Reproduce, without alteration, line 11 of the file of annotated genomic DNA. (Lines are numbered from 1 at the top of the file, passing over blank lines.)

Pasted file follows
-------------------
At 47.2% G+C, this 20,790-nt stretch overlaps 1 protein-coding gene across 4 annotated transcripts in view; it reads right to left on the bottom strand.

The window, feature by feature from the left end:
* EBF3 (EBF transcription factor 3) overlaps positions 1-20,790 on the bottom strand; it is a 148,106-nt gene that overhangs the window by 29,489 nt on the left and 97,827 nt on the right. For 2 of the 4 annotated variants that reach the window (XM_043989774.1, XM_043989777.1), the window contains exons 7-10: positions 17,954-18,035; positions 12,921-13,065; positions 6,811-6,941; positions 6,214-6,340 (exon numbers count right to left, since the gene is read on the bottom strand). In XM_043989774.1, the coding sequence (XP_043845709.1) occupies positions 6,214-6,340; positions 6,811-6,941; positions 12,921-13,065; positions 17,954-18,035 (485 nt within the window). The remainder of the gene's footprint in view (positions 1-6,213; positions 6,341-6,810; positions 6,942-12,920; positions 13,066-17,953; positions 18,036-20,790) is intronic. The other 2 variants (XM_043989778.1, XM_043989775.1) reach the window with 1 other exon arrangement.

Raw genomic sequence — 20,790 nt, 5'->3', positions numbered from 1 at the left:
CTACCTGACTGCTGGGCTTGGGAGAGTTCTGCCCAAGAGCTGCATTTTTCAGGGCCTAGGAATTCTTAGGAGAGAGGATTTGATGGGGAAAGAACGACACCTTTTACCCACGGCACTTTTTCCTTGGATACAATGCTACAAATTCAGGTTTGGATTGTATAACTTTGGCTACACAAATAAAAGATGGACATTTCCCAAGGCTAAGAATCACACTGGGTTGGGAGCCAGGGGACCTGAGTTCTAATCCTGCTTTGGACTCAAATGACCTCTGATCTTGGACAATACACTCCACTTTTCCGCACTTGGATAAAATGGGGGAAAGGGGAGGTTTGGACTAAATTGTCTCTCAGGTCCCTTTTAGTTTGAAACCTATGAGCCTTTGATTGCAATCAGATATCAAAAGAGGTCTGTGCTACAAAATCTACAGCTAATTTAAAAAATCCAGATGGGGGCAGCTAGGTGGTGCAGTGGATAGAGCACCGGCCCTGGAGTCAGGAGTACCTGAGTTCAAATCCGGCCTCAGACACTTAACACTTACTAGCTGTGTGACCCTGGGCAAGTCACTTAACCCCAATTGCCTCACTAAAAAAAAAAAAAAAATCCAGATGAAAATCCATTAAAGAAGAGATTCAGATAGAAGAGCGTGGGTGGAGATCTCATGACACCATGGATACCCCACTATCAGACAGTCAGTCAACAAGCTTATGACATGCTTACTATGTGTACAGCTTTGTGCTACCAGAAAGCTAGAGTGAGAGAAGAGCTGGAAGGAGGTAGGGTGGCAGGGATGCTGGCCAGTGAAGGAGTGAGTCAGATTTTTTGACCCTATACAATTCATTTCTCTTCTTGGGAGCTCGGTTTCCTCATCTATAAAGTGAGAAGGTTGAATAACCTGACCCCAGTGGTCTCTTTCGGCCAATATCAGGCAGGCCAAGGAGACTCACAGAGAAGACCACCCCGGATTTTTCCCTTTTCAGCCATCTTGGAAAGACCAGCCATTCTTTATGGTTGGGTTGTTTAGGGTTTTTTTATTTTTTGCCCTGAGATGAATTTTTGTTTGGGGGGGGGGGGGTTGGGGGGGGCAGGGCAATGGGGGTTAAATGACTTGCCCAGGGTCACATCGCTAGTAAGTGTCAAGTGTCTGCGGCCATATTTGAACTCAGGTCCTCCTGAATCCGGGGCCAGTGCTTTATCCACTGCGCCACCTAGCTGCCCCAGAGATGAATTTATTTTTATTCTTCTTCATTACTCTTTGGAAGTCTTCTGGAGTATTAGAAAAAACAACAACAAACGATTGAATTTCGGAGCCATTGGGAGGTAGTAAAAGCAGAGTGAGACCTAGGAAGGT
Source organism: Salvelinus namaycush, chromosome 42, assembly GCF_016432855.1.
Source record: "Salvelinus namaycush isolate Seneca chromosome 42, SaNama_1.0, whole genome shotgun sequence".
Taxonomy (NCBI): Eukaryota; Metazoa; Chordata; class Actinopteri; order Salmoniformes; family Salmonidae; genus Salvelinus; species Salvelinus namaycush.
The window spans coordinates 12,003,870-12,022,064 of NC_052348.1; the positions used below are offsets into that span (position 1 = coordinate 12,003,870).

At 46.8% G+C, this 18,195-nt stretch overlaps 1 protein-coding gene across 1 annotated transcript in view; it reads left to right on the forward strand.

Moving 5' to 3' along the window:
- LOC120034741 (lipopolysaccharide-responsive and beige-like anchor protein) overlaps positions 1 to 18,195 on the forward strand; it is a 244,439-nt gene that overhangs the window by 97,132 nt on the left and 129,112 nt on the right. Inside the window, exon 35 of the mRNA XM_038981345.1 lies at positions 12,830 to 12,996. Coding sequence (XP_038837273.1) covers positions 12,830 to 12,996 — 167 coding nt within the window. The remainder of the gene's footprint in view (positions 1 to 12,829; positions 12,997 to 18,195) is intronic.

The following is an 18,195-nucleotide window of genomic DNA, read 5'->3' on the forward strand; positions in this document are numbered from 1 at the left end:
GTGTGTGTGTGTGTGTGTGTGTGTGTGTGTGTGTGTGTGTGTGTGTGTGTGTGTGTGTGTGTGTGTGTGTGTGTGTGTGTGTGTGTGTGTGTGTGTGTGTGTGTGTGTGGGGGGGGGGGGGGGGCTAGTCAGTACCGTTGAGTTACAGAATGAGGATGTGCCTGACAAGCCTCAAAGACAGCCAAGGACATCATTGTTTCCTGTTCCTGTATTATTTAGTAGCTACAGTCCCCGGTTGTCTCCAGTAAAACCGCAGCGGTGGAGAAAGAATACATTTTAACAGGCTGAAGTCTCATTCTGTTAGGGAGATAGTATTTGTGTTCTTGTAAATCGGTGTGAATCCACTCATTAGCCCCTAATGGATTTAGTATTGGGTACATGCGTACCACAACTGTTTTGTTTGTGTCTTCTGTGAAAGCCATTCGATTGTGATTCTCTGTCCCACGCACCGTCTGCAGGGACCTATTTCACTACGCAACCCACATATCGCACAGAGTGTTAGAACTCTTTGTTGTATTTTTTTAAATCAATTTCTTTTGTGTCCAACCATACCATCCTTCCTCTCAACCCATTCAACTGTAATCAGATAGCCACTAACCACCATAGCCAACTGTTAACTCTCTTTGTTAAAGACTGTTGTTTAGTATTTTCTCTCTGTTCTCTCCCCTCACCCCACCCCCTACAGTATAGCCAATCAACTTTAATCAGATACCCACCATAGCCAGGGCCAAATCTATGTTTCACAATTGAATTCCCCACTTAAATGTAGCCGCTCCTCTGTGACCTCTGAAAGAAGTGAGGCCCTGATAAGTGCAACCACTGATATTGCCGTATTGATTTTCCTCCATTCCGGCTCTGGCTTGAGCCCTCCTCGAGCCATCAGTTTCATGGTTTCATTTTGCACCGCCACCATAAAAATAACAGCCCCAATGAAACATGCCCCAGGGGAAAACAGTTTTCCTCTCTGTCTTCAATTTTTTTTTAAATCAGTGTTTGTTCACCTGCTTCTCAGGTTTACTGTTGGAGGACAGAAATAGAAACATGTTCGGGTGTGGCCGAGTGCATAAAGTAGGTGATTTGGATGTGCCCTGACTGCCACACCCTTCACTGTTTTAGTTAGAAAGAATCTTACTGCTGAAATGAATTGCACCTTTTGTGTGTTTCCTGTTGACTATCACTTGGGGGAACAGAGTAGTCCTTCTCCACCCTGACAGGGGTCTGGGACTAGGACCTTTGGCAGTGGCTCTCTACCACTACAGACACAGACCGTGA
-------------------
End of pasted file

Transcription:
Moving 5' to 3' along the window: